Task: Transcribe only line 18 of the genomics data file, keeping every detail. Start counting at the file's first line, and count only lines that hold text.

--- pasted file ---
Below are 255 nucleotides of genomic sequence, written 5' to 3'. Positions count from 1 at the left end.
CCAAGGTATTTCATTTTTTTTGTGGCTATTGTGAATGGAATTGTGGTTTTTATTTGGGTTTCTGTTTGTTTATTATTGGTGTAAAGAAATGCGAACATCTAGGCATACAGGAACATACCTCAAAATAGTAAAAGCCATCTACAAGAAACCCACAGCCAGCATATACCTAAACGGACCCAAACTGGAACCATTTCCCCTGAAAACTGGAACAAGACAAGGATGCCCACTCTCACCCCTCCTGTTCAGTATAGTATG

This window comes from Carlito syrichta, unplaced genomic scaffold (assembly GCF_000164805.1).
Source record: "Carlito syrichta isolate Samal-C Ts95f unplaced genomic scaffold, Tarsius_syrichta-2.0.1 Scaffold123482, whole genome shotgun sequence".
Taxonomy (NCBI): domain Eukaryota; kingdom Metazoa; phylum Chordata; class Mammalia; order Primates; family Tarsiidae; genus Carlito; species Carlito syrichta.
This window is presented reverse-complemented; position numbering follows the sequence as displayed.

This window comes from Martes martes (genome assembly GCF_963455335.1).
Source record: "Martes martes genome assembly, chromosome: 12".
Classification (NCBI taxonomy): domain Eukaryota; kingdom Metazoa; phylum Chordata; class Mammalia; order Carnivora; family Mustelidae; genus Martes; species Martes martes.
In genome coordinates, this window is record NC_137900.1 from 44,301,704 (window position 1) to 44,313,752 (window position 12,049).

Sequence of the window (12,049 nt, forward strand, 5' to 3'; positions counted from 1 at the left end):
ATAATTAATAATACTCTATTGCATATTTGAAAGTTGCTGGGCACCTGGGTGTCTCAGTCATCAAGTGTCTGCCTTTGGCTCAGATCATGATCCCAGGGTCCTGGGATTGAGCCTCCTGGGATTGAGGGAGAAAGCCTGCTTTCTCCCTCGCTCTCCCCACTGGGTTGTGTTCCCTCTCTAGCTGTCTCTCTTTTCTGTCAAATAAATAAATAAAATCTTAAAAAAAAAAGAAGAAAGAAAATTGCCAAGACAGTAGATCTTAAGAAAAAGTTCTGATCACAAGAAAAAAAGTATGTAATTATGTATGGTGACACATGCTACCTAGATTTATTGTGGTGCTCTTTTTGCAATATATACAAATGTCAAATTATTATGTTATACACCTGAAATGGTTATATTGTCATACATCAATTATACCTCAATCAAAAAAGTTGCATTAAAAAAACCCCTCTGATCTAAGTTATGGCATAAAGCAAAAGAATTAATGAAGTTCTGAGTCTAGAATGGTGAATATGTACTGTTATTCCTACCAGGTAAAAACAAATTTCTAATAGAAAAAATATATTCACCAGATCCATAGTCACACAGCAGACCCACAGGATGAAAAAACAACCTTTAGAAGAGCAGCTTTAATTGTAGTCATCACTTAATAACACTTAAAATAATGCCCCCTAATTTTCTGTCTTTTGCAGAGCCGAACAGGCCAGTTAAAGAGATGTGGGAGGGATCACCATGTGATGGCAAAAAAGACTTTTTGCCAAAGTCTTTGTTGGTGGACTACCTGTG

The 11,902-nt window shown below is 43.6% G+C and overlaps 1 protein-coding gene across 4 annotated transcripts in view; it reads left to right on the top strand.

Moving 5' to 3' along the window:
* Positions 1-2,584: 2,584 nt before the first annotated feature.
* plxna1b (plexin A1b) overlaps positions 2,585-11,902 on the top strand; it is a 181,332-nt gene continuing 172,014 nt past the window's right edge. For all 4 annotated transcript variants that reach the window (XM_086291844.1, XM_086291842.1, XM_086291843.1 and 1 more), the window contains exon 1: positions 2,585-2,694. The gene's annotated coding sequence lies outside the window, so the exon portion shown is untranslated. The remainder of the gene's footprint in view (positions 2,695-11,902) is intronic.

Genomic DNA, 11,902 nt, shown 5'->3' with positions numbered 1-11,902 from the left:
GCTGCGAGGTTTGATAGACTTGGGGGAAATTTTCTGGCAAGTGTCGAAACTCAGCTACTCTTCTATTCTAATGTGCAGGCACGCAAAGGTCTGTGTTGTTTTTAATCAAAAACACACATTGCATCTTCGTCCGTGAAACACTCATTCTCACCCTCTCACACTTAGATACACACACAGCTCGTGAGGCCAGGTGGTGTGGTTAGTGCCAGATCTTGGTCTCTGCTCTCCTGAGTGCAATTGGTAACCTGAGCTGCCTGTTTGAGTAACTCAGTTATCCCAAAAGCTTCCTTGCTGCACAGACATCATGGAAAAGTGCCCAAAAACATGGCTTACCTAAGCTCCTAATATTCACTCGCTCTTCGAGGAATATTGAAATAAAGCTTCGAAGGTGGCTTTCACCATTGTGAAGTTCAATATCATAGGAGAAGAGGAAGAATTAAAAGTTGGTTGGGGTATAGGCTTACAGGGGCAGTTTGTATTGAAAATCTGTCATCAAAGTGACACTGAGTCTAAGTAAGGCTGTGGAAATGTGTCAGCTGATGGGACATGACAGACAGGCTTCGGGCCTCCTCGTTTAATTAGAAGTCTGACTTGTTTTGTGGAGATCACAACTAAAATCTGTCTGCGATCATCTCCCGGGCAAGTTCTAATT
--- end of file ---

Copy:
GCTGCGAGGTTTGATAGACTTGGGGGAAATTTTCTGGCAAGTGTCGAAACTCAGCTACTCTTCTATTCTAATGTGCAGGCACGCAAAGGTCTGTGTTGTTTTTAATCAAAAACACACATTGCATCTTCGTCCGTGAAACACTCATTCTCACCCTCTCACACTTAGATACACACACAGCTCGTGAGGCCAGGTGGTGTGGTTAGTGCCAGATCTTGGTCTCTGCTCTCCTGAGTGCAATTGGTAACCTGAGCTGCCTGTTTGAGTAACTCAGTTATCCCAAAAGCTTCCTTGCTGCACAGACATCATGGAAAAGTGCCCAAAAACATGGCTTACCTAAGCTCCTAATATTCACTCGCTCTTCGAGGAATATTGAAATAAAGCTTCGAAGGTGGCTTTCACCATTGTGAAGTTCAATATCATAGGAGAAGAGGAAGAATTAAAAGTTGGTTGGGGTATAGGCTTACAGGGGCAGTTTGTATTGAAAATCTGTCATCAAAGTGACACTGAGTCTAAGTAAGGCTGTGGAAATGTGTCAGCTGATGGGACATGACAGACAGGCTTCGGGCCTCCTCGTTTAATTAGAAGTCTGACTTGTTTTGTGGAGATCACAACTAAAATCTGTCTGCGATCATCTCCCGGGCAAGTTCTAATT